Tag Archive: life


Of lockdowns , mindfulness , cooking etc

2020 was the time we literally wore (wearing) masks ,which we have been wearing in an increasingly social media /social networking driven society. Is it better to be anonymous or be your fake self on social media ?????

Social media, on the other hand became a platform for a massive public campaign – demanding justice for SSR (even as news channels abruptly stopped reporting the case – and forensic/decoding experts from the public taking an initiative and debunking the suicide/depression theory) …. , resulting in a CBI /NCB enquiry .With conspiracy theories still floating around and a lot of unanswered questions , will the truth ever come out ??

Pandemic/lockdown was also the time to hone up meditation/yoga practices and focus on mental health through mindful rituals, to get connected to and be your authentic self and #VibeHigher . When you can’t go out in nature and more importantly , have to go without Zomato /swiggy and trying out different buffet spreads at restaurants more often than not, learning to cook is the best way not only to revel in the simple pleasures of cooking for your family , but also to vicariously experience nature whilst practicing mindfulness through smelling the aromad ,tasting savouring the tastes, viewing different colours (of the greens) , feeling the textures – #slowdown #slowfoodmovement

Mint pulao with some middle eastern recipe of baked potatoes
Palak paneer
Frozen phirni – icecream??
Hyderabadi Tomato salan
Mother’s Day 2020
Carrot halwa
Lockdown Bday – Who knew Parle-G could be used to bake instant eggless cake – cake for mum’s bday 2020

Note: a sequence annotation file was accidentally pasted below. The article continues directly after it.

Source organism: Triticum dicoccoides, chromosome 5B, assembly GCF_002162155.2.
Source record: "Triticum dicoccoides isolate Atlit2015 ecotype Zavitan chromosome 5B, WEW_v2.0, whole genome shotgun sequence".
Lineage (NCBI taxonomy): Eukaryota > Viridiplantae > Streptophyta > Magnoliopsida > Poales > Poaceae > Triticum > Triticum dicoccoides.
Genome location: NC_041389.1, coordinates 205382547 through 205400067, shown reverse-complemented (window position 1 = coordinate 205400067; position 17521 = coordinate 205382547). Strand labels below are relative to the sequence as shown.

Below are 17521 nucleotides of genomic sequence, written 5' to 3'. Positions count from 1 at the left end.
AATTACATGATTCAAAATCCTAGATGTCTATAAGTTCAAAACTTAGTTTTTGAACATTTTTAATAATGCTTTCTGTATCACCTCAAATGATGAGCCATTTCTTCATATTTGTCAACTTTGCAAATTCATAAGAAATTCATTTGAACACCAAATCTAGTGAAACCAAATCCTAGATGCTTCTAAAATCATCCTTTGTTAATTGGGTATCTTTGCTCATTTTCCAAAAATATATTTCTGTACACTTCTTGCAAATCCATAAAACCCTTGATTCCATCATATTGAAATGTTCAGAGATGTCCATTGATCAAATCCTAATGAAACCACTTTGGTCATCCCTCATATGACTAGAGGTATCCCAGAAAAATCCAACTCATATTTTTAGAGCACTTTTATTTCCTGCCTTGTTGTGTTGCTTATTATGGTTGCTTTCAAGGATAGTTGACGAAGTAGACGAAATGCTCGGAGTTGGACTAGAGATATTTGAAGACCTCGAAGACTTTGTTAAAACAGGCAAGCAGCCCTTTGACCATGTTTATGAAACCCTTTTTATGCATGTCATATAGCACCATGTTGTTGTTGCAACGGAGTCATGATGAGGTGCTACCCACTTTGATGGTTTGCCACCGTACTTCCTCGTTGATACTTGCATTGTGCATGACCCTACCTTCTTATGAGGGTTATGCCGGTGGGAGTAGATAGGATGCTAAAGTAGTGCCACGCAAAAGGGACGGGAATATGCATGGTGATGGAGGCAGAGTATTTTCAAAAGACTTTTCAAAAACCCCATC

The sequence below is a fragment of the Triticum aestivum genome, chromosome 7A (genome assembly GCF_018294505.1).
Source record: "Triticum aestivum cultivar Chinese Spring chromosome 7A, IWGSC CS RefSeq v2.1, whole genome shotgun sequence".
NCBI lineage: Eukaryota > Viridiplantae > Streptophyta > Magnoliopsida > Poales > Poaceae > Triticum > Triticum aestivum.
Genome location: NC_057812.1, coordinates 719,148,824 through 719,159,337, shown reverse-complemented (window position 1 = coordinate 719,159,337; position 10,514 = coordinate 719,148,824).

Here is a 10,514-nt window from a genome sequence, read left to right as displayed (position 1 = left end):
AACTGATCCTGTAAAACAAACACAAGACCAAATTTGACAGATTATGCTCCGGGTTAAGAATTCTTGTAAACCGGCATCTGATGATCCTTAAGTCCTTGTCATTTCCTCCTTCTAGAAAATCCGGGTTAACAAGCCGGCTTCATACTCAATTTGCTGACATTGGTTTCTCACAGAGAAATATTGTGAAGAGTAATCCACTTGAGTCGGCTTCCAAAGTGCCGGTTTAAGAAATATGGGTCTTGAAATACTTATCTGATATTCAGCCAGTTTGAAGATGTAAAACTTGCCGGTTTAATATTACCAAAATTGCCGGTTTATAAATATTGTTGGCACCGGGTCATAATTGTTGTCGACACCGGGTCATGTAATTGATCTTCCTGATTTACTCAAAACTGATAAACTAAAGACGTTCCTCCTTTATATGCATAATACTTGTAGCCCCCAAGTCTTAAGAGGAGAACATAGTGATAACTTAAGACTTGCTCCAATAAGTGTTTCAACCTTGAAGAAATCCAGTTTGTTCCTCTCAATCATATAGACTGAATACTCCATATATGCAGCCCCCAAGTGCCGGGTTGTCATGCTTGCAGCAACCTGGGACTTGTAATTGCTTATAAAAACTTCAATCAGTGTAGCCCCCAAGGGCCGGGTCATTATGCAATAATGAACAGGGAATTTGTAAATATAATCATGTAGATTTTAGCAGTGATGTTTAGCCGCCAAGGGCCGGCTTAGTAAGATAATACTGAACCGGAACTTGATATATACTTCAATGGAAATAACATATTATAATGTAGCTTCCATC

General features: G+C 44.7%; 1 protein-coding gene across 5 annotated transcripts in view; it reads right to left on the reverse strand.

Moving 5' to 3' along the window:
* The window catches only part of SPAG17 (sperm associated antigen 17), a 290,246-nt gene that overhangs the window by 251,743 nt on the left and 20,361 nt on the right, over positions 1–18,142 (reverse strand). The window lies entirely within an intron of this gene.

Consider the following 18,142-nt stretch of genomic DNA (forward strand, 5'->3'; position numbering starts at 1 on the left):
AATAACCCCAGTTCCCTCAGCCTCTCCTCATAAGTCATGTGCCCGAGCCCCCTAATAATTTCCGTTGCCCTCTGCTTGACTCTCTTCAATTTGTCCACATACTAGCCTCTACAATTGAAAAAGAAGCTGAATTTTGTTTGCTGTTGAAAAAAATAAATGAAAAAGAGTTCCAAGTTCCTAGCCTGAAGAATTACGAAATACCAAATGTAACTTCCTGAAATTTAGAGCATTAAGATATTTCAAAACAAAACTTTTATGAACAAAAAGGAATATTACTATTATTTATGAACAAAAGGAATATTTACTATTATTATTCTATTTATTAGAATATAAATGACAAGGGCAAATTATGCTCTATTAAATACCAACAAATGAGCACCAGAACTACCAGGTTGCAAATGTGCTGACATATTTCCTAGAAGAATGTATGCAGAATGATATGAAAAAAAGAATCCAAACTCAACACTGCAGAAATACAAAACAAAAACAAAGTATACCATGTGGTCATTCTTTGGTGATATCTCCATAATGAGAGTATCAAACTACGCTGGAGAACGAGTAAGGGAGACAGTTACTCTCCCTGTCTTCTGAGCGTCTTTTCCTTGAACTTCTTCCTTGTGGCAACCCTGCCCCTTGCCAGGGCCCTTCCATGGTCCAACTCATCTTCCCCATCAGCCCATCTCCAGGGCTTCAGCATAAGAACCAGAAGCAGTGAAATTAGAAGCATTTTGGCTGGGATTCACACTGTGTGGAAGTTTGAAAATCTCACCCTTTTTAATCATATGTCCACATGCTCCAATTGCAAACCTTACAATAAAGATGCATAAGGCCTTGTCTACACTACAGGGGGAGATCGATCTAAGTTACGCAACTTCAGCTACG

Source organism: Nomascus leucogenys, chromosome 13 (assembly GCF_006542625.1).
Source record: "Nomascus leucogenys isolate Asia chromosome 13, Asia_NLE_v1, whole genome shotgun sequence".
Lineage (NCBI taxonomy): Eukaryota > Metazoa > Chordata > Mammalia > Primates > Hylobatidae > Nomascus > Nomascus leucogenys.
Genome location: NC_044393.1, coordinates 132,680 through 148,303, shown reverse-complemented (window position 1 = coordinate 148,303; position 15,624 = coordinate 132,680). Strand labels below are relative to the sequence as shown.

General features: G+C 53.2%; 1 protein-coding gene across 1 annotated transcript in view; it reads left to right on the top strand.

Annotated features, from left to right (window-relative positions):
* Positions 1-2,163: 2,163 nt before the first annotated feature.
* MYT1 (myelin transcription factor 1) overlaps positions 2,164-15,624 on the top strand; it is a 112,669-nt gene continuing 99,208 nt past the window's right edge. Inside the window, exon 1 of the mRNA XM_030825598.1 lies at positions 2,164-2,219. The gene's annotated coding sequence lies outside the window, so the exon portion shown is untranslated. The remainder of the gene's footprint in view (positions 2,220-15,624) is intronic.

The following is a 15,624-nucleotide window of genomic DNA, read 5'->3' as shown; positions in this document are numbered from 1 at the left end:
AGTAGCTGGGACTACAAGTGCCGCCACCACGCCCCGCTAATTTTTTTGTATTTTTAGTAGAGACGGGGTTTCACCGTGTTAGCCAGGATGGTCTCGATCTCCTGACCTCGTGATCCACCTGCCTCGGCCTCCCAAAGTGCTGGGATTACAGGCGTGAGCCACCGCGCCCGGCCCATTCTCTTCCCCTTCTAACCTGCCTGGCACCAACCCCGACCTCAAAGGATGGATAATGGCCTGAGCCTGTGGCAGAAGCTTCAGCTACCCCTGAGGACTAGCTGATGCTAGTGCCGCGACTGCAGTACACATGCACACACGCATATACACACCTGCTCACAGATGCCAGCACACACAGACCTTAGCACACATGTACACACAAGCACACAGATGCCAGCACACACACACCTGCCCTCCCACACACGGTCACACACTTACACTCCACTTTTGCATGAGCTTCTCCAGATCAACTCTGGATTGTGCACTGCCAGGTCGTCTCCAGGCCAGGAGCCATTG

Veg Biryani for Father’s day 2020
One of the umpteen attempts to emulate authentic Tamilnadu Sambar
Kerala style Appam
Khasta Kachori
Rasgullas

this simple pleasure that could make me feel strange and sad and light at the same time was something I can call freedom. And in this ‘freedom’ rested the beginnings of faith, of an inexplicable lightness which was like the spreading glow from a lamp, moving away, carrying one away, as it were, from everything else, something which fails to measure the expanse of one’s life. For me, today, a good poem probably does just that. http://www.thehindu.com/books/singing-of-trampled-grass/article19689961.ece

 

http://www.thehindu.com/opinion/open-page/rain-spotting-on-natures-canvas/article19699449.ece

A couple of coconut trees spiral up into the blue sky. This is the square canvas with the ‘nature painting’ that my window affords — assuredly a sight for the sore eyes of this city-dweller wearied by quotidian cares. And so, many an hour on Sunday mornings is spent lazily focussing and defocussing on this work of art, embellished by a gentle breeze and bird-calls of various tones.

Water-brushed hues

And then comes the monsoon. Same time, same place. But the painting is now getting ‘water-brushed’. ………..The hitherto still-life painting seems to have taken on a life of its own. The tone and texture of its green components seem to alter as the raindrops descend on them. I watch in fascination as the green carpet below winks and glints at me. These are the hundreds of small leaves, of varying shades of green, doing flip-flops as they give in to the pressure of the droplets. The rapid change of surfaces creates an overall shimmering effect, maintaining a true rhythm with the steady rain.